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Re: Does Marten have goals?
« Reply #104 on: 25 May 2011, 20:27 »


A year before he died, he came over for a visit and in one of the few meaningful chats we ever had, he told me that life had dealt him some terrible blows, but had also shown him a great deal of kindness, he had been able to see he grandchildren grow up, and was able to meet his great grandson. He even admitted himself to be a simple man, no lofty ideals, no grand scheme in life. He was just a boy who signed onto a ship who didn't care what was on the horizon, only that there must have been something there.

That may be what Marten is about. The problem is that he doesn't seem happy with that, that maybe he thinks he should want more, but is not sure what that "more" should be. Our fast-pased, consumerist society probably has a lot to do with that. We're encouraged, especially by the media, to always want more, more, more, to never be satisfied with "enough", to keep looking for that next horizon. That attitude is so pervasive that when we run into someone who's NOT like that, who is content to stay in place, we often think they're strange. Even such people themselves may wonder why they have no great ambition to say, conquer the corporate/business world or become the next entertainment sensation when they see some of their peers striving to do so.

It's no coincidence that Marten's social circle consists primarily of people who also lack any great ambition for their life (like Faye and Angus), as such easygoing people are fundamentally incompatible with people who feel driven to Accomplish Something in their life. Even Dora's not too different, she's accomplished her goal of being a business owner, and is now mainly driven to keep that business operating and solvent. She's not trying to make a chain of CoDs or turn it into a franchise, or even physically expand the shop. She's basically trying to stay in place-at most she'd probably like to hire someone reliable enough to run the place so she could actually take a vacation every now and then.

Slightly off-topic, but I also find it funny how success can come to those who aren't looking for it. Our esteemed QC creator wasn't looking to create a webcomic for a living, yet here he is doing just that. Meanwhile, many an aspiring webcomic creator trying to emulate the success of Jeph and the other creators living off their creations has failed miserably, or at least fallen short of that goal. Does this mean they should keep trying, or find another path? And what other path should they take? Difficult questions to answer, no wonder there are people like Marten out there wondering just what to do with their lives...
« Last Edit: 25 May 2011, 20:31 by themacnut »
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Re: Does Marten have goals?
« Reply #105 on: 25 May 2011, 23:48 »

Paraphrasing someone: Choosing your major & career in your teens is letting an ignorant young fool plan your life.  And as the Buddha and EvilDog pointed out, what about all you've given up to be locked into that "career," that "goal"?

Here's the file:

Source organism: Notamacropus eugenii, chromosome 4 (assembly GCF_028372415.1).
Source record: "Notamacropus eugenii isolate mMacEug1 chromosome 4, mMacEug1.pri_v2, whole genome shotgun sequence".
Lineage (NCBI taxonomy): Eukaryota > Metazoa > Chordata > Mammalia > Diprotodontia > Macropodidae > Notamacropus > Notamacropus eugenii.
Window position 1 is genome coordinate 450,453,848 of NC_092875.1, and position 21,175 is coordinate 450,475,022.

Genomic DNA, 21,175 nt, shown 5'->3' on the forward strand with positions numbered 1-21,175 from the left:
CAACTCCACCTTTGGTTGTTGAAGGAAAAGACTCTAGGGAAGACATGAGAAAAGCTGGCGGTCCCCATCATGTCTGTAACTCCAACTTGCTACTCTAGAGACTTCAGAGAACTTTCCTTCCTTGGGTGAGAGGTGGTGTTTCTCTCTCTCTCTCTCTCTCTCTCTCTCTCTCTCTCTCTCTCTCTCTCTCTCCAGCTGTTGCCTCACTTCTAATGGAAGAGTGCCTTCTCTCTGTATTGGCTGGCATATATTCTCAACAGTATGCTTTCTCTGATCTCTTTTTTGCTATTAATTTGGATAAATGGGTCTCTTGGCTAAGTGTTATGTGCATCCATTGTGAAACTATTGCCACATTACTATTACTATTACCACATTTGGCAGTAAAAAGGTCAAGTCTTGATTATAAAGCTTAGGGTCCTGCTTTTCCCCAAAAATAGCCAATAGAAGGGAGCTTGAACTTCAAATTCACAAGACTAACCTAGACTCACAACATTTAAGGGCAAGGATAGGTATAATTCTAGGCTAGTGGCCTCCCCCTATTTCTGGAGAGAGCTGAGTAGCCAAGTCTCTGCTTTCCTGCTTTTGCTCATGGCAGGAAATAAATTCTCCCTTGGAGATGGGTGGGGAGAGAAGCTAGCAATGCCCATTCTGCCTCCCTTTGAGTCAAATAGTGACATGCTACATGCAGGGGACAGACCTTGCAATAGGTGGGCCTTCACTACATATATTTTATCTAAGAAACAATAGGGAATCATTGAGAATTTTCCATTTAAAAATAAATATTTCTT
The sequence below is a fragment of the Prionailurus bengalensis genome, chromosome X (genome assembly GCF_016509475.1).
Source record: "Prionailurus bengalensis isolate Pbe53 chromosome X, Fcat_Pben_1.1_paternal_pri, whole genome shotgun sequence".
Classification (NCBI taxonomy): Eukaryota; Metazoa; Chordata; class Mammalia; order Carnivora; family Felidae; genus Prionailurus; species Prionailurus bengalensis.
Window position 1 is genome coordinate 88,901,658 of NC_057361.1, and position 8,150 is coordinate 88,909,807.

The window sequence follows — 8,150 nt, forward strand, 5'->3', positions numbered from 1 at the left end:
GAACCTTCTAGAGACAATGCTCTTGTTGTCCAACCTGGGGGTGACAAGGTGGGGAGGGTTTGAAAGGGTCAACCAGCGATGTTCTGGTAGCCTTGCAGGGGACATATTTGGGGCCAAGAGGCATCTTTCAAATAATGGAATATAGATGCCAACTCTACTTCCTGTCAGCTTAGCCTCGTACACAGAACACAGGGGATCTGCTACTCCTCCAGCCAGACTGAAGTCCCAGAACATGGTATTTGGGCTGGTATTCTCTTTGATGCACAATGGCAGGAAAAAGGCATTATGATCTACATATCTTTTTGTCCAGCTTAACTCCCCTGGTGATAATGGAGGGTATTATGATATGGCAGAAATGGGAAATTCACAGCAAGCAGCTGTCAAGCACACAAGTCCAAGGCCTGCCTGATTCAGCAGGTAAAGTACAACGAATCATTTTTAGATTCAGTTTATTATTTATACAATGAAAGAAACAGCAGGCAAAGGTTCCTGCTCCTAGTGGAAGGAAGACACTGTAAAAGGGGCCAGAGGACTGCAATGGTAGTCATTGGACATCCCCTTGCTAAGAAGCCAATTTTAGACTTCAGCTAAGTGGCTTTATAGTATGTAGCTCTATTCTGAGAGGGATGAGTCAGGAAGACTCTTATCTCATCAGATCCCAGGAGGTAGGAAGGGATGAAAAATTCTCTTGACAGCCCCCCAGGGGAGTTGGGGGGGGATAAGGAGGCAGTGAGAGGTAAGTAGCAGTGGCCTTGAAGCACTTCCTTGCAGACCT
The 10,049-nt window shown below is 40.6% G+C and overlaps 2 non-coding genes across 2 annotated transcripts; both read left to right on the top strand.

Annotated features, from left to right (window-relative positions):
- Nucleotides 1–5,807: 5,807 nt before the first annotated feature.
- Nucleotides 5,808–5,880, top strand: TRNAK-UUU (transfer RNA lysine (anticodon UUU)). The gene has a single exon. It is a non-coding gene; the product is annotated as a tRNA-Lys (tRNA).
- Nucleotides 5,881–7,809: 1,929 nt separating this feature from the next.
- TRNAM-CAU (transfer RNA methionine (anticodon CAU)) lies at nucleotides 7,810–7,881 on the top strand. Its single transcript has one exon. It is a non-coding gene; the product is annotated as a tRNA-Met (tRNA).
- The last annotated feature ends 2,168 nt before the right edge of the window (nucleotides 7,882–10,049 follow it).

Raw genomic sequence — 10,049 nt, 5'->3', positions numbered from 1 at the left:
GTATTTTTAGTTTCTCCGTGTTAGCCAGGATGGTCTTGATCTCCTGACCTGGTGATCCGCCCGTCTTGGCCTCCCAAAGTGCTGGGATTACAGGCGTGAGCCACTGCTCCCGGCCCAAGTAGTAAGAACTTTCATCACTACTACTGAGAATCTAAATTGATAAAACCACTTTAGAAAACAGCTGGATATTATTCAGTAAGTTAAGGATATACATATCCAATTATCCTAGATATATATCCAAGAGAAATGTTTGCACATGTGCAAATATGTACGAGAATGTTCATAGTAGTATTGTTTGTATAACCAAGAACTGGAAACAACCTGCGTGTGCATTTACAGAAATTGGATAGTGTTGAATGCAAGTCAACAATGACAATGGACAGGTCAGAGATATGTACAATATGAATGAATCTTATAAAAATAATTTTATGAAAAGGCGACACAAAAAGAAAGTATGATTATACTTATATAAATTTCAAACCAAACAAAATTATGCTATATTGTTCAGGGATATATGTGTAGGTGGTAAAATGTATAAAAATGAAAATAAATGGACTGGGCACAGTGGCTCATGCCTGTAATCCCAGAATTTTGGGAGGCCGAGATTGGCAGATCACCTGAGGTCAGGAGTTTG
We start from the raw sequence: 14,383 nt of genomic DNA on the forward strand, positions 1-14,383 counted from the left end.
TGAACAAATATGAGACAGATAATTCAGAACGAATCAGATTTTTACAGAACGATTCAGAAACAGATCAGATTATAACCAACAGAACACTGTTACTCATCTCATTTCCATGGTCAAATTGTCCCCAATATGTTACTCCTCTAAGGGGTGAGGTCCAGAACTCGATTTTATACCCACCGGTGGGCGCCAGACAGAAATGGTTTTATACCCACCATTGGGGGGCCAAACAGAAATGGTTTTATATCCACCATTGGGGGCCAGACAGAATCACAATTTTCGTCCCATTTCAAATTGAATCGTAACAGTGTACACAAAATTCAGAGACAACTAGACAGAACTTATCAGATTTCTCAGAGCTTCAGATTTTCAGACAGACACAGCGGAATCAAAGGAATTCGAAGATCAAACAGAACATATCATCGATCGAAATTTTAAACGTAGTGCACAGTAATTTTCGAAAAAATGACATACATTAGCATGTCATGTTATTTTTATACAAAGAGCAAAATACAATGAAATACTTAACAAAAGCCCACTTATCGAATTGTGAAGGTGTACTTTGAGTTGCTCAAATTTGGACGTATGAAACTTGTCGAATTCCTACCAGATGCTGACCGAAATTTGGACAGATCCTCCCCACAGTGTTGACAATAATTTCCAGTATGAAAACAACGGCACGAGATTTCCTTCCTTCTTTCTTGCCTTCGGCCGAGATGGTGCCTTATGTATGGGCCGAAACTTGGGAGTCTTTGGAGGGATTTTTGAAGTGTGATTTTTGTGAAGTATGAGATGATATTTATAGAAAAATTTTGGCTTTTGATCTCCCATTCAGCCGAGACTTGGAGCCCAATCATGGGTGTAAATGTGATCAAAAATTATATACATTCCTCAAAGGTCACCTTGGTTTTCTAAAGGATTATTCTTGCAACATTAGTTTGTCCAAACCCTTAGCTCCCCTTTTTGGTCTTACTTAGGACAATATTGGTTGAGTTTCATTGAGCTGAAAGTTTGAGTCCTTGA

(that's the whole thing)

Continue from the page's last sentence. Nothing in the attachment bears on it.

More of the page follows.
Quote from: themacnut
We're encouraged, especially by the media, to always want more, more, more, to never be satisfied with "enough"

I recognize myself in Marten and the others for their inability to adapt to their inability to adapt to.. society/cult of the winner/capitalist greed/etc.

Would it be political to say I agree with this 100%?
« Last Edit: 25 May 2011, 23:59 by tomart »
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Re: Does Marten have goals?
« Reply #106 on: 26 May 2011, 00:44 »

letting an ignorant young fool plan your life.

Worked for me?  Or not, depending on your view.

I decided at the age of twelve to become a doctor, and my schooling up to age eighteen was aimed at this.  Exam results forced a reassessment, and I went to university to study Physics (which I swapped for Engineering after a term).  At university I discovered pipe organs, sound recording, and computers (1966 - not trivial).  I attempted to become an organ builder - sorry, closed shop, apprenticeship at age sixteen only; bye-bye.  I decided that computers were fascinating as a hobby interest, but that computing would be a dull career - so, off to the BBC I went as a sound engineer.

What happened then?  Two years later, I moved into computing, which is the field that I have earned my living in ever since.  A decade later I got back into sound recording as a hobby, and ended up recording a number of commercial CDs on a freelance basis; I also make advanced surround recordings that have been used for demos at AES meetings.  Nearly all my computing jobs have been in a medical connection.  I have just built an organ console in my study, and connected my computer to it to play sample sets of pipe organs (I am even planning to make a sample set, if I can get permission).  So all the failed or discarded careers have come round again, because I was interested in them.